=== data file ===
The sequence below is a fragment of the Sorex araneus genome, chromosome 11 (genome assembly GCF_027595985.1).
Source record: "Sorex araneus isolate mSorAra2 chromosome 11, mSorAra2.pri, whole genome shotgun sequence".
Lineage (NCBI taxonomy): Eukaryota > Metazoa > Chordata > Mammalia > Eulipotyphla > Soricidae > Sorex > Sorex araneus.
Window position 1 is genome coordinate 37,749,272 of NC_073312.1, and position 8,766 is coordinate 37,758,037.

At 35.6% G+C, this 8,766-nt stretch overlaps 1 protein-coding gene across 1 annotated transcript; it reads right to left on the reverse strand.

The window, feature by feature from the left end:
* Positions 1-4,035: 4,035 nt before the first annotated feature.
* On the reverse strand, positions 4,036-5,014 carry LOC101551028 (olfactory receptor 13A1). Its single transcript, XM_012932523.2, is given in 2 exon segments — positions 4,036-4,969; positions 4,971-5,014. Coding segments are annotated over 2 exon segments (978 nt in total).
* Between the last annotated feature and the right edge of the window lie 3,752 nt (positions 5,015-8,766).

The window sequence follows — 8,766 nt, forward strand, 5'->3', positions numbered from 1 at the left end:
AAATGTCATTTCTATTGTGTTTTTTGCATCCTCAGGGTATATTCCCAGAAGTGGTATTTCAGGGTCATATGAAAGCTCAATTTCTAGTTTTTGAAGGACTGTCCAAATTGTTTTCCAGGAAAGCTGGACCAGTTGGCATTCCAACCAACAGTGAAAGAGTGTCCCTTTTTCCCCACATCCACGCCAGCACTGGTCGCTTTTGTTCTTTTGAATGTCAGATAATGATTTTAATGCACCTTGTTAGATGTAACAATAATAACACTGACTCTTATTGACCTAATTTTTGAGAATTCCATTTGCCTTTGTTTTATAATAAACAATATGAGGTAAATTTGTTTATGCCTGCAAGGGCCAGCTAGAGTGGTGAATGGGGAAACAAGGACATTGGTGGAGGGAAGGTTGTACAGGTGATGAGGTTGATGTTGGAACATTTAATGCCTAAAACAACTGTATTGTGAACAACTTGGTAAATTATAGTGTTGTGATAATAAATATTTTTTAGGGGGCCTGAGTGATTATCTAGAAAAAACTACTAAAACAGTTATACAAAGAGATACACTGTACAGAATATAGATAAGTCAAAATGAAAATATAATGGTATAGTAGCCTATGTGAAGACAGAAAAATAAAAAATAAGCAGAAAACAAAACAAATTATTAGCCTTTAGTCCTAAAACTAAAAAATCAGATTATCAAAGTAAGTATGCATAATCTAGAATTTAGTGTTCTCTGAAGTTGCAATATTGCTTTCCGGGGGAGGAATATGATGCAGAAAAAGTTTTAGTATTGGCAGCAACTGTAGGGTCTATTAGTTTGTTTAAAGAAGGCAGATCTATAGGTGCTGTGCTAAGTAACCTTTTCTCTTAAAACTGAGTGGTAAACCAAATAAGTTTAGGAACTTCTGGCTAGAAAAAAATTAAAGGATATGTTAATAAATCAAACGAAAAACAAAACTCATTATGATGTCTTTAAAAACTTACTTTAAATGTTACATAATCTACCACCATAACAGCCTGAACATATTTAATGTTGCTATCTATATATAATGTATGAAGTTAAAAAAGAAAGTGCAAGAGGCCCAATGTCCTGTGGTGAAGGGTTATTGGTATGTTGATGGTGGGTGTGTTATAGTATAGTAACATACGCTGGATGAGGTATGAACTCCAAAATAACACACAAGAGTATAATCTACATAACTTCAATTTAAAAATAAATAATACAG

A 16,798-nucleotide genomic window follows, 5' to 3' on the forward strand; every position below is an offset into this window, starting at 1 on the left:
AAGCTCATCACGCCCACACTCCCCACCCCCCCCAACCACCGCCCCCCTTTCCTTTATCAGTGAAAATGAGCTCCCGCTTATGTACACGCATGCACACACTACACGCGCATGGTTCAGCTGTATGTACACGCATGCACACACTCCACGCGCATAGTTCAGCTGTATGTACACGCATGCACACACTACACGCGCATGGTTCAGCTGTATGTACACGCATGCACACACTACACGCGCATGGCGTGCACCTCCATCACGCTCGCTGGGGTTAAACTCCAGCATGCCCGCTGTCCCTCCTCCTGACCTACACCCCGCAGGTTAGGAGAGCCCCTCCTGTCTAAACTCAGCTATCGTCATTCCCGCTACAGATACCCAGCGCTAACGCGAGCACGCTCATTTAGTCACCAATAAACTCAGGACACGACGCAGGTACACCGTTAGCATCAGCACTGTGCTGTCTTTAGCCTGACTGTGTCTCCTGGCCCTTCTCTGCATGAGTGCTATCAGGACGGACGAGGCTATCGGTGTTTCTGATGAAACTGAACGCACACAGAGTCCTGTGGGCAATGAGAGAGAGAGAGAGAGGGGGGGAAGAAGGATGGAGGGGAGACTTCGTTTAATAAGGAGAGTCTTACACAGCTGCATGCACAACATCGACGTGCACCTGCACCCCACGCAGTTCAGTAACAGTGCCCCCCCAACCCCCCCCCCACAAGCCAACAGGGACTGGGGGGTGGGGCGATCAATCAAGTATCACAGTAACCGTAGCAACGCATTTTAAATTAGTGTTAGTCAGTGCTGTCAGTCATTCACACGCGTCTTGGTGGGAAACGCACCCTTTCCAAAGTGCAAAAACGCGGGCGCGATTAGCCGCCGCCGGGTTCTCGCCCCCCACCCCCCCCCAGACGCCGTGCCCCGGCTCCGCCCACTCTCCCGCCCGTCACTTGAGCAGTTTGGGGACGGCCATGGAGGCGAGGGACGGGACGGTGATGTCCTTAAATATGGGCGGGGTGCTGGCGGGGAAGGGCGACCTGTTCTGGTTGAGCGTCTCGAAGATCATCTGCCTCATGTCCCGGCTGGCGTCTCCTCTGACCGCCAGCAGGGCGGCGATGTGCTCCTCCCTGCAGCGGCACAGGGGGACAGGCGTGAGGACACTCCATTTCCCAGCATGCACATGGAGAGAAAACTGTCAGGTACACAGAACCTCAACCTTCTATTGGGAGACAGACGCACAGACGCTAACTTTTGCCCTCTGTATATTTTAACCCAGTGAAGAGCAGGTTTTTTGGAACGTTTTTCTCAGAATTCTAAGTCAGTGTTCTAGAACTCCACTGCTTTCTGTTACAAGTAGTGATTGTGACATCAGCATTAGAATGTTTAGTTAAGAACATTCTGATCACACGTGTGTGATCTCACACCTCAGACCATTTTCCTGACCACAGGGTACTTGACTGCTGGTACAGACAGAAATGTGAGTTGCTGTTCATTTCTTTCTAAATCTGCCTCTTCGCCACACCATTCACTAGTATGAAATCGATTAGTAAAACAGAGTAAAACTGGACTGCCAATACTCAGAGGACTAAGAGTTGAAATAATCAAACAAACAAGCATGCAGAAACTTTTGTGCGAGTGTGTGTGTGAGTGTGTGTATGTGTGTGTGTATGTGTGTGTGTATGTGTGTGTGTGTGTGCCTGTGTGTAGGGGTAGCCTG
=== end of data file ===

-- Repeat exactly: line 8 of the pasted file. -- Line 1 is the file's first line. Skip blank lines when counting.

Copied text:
* On the reverse strand, positions 4,036-5,014 carry LOC101551028 (olfactory receptor 13A1). Its single transcript, XM_012932523.2, is given in 2 exon segments — positions 4,036-4,969; positions 4,971-5,014. Coding segments are annotated over 2 exon segments (978 nt in total).